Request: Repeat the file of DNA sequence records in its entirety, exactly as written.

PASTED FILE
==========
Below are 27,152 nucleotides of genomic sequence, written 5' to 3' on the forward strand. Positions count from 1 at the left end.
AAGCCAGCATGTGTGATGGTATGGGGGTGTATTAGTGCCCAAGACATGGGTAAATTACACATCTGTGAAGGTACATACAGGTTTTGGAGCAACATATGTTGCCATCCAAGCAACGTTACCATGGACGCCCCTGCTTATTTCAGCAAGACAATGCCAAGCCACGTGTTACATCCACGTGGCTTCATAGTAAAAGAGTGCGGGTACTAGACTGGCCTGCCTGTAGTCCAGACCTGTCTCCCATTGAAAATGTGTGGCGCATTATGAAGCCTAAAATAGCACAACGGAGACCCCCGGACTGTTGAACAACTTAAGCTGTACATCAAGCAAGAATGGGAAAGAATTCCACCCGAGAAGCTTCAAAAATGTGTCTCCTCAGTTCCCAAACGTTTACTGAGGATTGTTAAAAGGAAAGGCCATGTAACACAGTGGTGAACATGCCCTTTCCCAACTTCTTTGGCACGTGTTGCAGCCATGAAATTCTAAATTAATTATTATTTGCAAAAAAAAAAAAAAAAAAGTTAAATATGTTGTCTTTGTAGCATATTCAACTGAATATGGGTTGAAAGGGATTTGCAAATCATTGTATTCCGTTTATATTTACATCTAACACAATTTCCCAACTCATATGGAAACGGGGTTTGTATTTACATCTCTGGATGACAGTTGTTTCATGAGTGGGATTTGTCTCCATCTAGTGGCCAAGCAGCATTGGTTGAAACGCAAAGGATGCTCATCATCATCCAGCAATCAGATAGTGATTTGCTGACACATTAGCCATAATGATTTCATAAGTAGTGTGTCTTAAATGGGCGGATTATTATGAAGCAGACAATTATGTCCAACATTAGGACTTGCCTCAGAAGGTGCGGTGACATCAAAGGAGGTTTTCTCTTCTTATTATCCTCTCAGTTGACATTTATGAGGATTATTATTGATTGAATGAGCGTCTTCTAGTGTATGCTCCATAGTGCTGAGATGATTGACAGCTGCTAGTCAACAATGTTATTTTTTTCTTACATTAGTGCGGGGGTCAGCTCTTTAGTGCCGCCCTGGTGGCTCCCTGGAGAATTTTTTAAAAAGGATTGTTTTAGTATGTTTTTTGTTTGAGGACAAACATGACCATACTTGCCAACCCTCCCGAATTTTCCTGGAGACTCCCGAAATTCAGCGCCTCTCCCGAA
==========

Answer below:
Below are 27,152 nucleotides of genomic sequence, written 5' to 3' on the forward strand. Positions count from 1 at the left end.
AAGCCAGCATGTGTGATGGTATGGGGGTGTATTAGTGCCCAAGACATGGGTAAATTACACATCTGTGAAGGTACATACAGGTTTTGGAGCAACATATGTTGCCATCCAAGCAACGTTACCATGGACGCCCCTGCTTATTTCAGCAAGACAATGCCAAGCCACGTGTTACATCCACGTGGCTTCATAGTAAAAGAGTGCGGGTACTAGACTGGCCTGCCTGTAGTCCAGACCTGTCTCCCATTGAAAATGTGTGGCGCATTATGAAGCCTAAAATAGCACAACGGAGACCCCCGGACTGTTGAACAACTTAAGCTGTACATCAAGCAAGAATGGGAAAGAATTCCACCCGAGAAGCTTCAAAAATGTGTCTCCTCAGTTCCCAAACGTTTACTGAGGATTGTTAAAAGGAAAGGCCATGTAACACAGTGGTGAACATGCCCTTTCCCAACTTCTTTGGCACGTGTTGCAGCCATGAAATTCTAAATTAATTATTATTTGCAAAAAAAAAAAAAAAAAAGTTAAATATGTTGTCTTTGTAGCATATTCAACTGAATATGGGTTGAAAGGGATTTGCAAATCATTGTATTCCGTTTATATTTACATCTAACACAATTTCCCAACTCATATGGAAACGGGGTTTGTATTTACATCTCTGGATGACAGTTGTTTCATGAGTGGGATTTGTCTCCATCTAGTGGCCAAGCAGCATTGGTTGAAACGCAAAGGATGCTCATCATCATCCAGCAATCAGATAGTGATTTGCTGACACATTAGCCATAATGATTTCATAAGTAGTGTGTCTTAAATGGGCGGATTATTATGAAGCAGACAATTATGTCCAACATTAGGACTTGCCTCAGAAGGTGCGGTGACATCAAAGGAGGTTTTCTCTTCTTATTATCCTCTCAGTTGACATTTATGAGGATTATTATTGATTGAATGAGCGTCTTCTAGTGTATGCTCCATAGTGCTGAGATGATTGACAGCTGCTAGTCAACAATGTTATTTTTTTCTTACATTAGTGCGGGGGTCAGCTCTTTAGTGCCGCCCTGGTGGCTCCCTGGAGAATTTTTTAAAAAGGATTGTTTTAGTATGTTTTTTGTTTGAGGACAAACATGACCATACTTGCCAACCCTCCCGAATTTTCCTGGAGACTCCCGAAATTCAGCGCCTCTCCCGAA